If you’re a parent who financially supported your child’s education through a Parent PLUS Loan, see if you qualify to refinance that Parent PLUS Loan or simply learn more about our Parent Loan Refinancing options. Refinancing could establish flexible repayment plans and competitive interest rates that could lower your monthly payments or total cost of the loan. ELFI Customers reported saving an average of $309 every month and an average of $20,936 in total savings after refinancing student loans with Education Loan Finance.2


If you’re considering refinancing your Parent PLUS loans and/or your private student loans, consider a refinanced Parent Loan from ELFI.1 ELFI provides parent loans with flexible payment terms of 5, 7, and 10 years and no penalties for paying them off early.1 You can refinance both your Parent PLUS loans and your private loans into a single private loan. Rest easy knowing you’ve secured a low-interest rate and chosen a repayment plan that’s tailored to fit your lifestyle.


1Subject to credit approval. Terms and conditions apply. The interest rate and monthly payment for variable rate loans may increase after closing. Your interest rate will be based on the term of your loan, your financial history, and other factors, including your cosigner’s (if any) financial history. For example, a 10-year loan with a fixed rate of 6% would have 120 payments of $11.00 per $1,000 borrowed. To qualify for refinancing or student loan consolidation through Education Loan Finance, you must have at least $15,000 in qualified parent loan debt and the student must have earned a bachelor’s degree or higher from an approved post-secondary Education Loan Finance institution. Education Loan Finance Parent Loans are limited to a maximum of the 10-year term.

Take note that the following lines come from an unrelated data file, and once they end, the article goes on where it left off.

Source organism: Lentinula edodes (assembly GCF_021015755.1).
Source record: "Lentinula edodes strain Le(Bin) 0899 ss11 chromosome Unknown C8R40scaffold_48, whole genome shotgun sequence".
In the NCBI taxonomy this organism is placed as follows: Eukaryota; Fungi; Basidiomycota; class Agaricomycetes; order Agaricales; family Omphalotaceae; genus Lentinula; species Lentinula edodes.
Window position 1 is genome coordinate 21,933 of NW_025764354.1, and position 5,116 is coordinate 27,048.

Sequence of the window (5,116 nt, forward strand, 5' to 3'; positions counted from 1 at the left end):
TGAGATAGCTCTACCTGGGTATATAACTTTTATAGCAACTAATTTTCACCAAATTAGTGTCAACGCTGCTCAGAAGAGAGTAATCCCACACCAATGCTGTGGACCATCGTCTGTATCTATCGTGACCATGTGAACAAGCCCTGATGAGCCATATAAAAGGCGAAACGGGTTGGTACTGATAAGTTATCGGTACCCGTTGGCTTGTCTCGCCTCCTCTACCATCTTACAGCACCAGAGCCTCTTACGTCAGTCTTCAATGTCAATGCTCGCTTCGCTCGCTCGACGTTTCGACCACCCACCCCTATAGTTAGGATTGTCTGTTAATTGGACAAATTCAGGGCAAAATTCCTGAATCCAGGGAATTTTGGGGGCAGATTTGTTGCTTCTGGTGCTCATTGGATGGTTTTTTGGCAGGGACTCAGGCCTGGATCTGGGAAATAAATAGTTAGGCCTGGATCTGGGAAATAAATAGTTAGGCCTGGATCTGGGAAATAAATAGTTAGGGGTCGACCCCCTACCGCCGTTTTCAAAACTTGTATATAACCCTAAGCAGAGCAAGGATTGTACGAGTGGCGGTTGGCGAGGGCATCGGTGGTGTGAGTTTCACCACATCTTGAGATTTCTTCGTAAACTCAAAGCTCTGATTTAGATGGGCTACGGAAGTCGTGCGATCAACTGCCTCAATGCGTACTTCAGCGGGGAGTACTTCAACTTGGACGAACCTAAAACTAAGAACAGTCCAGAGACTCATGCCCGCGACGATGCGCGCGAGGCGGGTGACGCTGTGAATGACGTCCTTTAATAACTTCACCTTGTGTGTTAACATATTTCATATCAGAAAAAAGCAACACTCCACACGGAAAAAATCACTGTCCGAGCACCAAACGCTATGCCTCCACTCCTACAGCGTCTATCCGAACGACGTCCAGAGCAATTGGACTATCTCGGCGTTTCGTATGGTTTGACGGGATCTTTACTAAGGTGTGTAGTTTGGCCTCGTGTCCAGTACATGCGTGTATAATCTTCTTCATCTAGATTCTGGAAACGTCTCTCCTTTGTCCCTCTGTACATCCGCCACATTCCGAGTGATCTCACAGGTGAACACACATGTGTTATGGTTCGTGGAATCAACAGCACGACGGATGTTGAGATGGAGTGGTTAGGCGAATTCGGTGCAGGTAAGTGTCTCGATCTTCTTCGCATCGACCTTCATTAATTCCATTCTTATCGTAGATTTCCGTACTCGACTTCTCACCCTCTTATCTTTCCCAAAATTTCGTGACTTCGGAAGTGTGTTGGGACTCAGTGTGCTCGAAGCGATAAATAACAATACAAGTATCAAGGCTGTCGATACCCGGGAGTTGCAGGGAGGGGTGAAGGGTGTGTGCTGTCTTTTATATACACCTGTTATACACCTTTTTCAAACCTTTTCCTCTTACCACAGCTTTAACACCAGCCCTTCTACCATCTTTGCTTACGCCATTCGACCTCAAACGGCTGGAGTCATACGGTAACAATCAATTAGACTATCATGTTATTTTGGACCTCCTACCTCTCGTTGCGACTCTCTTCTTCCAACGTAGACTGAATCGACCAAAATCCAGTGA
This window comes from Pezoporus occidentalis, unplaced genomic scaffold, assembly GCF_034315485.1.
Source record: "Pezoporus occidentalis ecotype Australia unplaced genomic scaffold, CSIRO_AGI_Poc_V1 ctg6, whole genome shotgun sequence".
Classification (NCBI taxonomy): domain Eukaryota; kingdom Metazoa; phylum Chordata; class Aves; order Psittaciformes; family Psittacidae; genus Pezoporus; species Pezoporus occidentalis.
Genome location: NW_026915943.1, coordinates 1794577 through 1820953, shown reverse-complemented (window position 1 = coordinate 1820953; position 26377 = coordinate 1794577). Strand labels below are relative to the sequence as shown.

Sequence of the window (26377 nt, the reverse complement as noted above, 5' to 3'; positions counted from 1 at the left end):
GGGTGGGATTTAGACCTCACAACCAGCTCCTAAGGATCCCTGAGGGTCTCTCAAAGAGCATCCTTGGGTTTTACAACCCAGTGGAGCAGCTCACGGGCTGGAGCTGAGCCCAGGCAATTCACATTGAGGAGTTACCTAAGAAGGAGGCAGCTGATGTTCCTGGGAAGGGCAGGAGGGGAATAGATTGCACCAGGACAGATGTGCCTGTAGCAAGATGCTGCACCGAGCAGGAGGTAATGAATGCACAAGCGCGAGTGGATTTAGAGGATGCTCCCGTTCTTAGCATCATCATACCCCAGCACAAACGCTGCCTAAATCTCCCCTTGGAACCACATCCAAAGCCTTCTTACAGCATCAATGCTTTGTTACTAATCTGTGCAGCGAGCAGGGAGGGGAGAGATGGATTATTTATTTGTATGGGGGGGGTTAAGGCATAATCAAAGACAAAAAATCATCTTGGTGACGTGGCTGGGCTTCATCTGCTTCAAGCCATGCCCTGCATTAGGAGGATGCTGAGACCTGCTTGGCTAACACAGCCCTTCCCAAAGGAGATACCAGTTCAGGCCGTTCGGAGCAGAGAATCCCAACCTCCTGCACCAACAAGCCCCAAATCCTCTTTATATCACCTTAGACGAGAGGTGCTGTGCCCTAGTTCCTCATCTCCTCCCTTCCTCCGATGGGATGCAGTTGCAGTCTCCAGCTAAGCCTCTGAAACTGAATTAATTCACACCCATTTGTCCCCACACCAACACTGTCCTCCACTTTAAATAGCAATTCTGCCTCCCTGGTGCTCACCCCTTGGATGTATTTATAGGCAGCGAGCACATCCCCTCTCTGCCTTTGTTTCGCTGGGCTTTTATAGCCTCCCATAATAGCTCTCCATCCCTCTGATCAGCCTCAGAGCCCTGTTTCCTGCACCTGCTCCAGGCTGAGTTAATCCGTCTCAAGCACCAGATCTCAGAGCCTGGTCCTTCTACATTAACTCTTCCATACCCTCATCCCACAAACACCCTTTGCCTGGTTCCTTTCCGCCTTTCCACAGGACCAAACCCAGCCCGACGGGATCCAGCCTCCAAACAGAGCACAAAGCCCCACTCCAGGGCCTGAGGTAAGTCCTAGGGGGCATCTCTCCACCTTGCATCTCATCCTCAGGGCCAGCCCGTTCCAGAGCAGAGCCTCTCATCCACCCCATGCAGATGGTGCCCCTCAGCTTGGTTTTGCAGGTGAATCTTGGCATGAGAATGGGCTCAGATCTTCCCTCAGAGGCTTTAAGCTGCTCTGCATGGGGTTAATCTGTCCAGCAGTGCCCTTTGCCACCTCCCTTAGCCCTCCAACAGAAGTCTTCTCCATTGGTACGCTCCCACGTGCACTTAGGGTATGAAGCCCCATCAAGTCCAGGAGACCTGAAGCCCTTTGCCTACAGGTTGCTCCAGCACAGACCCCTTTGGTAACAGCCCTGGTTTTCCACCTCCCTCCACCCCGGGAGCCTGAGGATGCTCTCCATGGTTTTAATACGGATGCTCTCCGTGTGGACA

2Average savings calculations are based on information provided by SouthEast Bank/Education Loan Finance customers who refinanced their student loans between 8/16/2016 and 10/25/2018. While these amounts represent reported average amounts saved, actual amounts saved will vary depending upon several factors.